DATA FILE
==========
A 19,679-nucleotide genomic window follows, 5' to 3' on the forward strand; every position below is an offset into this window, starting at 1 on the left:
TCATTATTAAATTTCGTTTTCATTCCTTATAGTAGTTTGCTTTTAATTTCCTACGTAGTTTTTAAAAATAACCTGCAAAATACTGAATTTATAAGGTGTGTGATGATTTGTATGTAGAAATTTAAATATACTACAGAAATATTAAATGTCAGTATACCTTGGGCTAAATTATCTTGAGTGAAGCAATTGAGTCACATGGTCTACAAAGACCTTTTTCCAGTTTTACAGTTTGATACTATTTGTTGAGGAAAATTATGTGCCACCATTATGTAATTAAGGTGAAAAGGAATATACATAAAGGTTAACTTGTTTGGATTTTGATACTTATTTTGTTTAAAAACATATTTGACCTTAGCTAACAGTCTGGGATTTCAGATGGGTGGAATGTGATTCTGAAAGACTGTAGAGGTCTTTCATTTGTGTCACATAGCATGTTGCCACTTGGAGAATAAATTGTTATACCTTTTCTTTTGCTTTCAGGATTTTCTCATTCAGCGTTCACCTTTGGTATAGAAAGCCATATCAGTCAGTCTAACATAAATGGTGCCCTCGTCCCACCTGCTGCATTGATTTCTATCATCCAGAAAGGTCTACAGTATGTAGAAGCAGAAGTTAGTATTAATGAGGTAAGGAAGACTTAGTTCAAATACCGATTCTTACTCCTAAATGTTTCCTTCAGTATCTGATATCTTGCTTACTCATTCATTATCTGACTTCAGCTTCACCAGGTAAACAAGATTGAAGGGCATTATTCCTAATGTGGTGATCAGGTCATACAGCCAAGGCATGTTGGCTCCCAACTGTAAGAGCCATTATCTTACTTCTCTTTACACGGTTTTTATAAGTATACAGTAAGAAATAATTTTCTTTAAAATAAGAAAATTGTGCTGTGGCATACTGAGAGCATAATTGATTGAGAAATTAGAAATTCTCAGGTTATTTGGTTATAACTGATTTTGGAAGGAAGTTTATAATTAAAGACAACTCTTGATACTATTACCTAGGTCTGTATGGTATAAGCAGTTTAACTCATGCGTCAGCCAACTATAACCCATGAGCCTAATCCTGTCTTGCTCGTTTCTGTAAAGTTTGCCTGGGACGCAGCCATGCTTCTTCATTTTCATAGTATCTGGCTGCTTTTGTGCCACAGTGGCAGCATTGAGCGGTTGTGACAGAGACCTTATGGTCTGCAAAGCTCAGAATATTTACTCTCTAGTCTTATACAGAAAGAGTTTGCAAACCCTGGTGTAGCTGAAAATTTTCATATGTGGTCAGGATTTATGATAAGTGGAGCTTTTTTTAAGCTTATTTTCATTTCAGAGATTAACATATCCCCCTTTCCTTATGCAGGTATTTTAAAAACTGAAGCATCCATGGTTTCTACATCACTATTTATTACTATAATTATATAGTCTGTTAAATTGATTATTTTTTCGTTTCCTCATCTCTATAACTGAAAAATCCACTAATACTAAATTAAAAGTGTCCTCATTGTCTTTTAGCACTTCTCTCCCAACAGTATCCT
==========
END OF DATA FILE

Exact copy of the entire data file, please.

A 19,679-nucleotide genomic window follows, 5' to 3' on the forward strand; every position below is an offset into this window, starting at 1 on the left:
TCATTATTAAATTTCGTTTTCATTCCTTATAGTAGTTTGCTTTTAATTTCCTACGTAGTTTTTAAAAATAACCTGCAAAATACTGAATTTATAAGGTGTGTGATGATTTGTATGTAGAAATTTAAATATACTACAGAAATATTAAATGTCAGTATACCTTGGGCTAAATTATCTTGAGTGAAGCAATTGAGTCACATGGTCTACAAAGACCTTTTTCCAGTTTTACAGTTTGATACTATTTGTTGAGGAAAATTATGTGCCACCATTATGTAATTAAGGTGAAAAGGAATATACATAAAGGTTAACTTGTTTGGATTTTGATACTTATTTTGTTTAAAAACATATTTGACCTTAGCTAACAGTCTGGGATTTCAGATGGGTGGAATGTGATTCTGAAAGACTGTAGAGGTCTTTCATTTGTGTCACATAGCATGTTGCCACTTGGAGAATAAATTGTTATACCTTTTCTTTTGCTTTCAGGATTTTCTCATTCAGCGTTCACCTTTGGTATAGAAAGCCATATCAGTCAGTCTAACATAAATGGTGCCCTCGTCCCACCTGCTGCATTGATTTCTATCATCCAGAAAGGTCTACAGTATGTAGAAGCAGAAGTTAGTATTAATGAGGTAAGGAAGACTTAGTTCAAATACCGATTCTTACTCCTAAATGTTTCCTTCAGTATCTGATATCTTGCTTACTCATTCATTATCTGACTTCAGCTTCACCAGGTAAACAAGATTGAAGGGCATTATTCCTAATGTGGTGATCAGGTCATACAGCCAAGGCATGTTGGCTCCCAACTGTAAGAGCCATTATCTTACTTCTCTTTACACGGTTTTTATAAGTATACAGTAAGAAATAATTTTCTTTAAAATAAGAAAATTGTGCTGTGGCATACTGAGAGCATAATTGATTGAGAAATTAGAAATTCTCAGGTTATTTGGTTATAACTGATTTTGGAAGGAAGTTTATAATTAAAGACAACTCTTGATACTATTACCTAGGTCTGTATGGTATAAGCAGTTTAACTCATGCGTCAGCCAACTATAACCCATGAGCCTAATCCTGTCTTGCTCGTTTCTGTAAAGTTTGCCTGGGACGCAGCCATGCTTCTTCATTTTCATAGTATCTGGCTGCTTTTGTGCCACAGTGGCAGCATTGAGCGGTTGTGACAGAGACCTTATGGTCTGCAAAGCTCAGAATATTTACTCTCTAGTCTTATACAGAAAGAGTTTGCAAACCCTGGTGTAGCTGAAAATTTTCATATGTGGTCAGGATTTATGATAAGTGGAGCTTTTTTTAAGCTTATTTTCATTTCAGAGATTAACATATCCCCCTTTCCTTATGCAGGTATTTTAAAAACTGAAGCATCCATGGTTTCTACATCACTATTTATTACTATAATTATATAGTCTGTTAAATTGATTATTTTTTCGTTTCCTCATCTCTATAACTGAAAAATCCACTAATACTAAATTAAAAGTGTCCTCATTGTCTTTTAGCACTTCTCTCCCAACAGTATCCT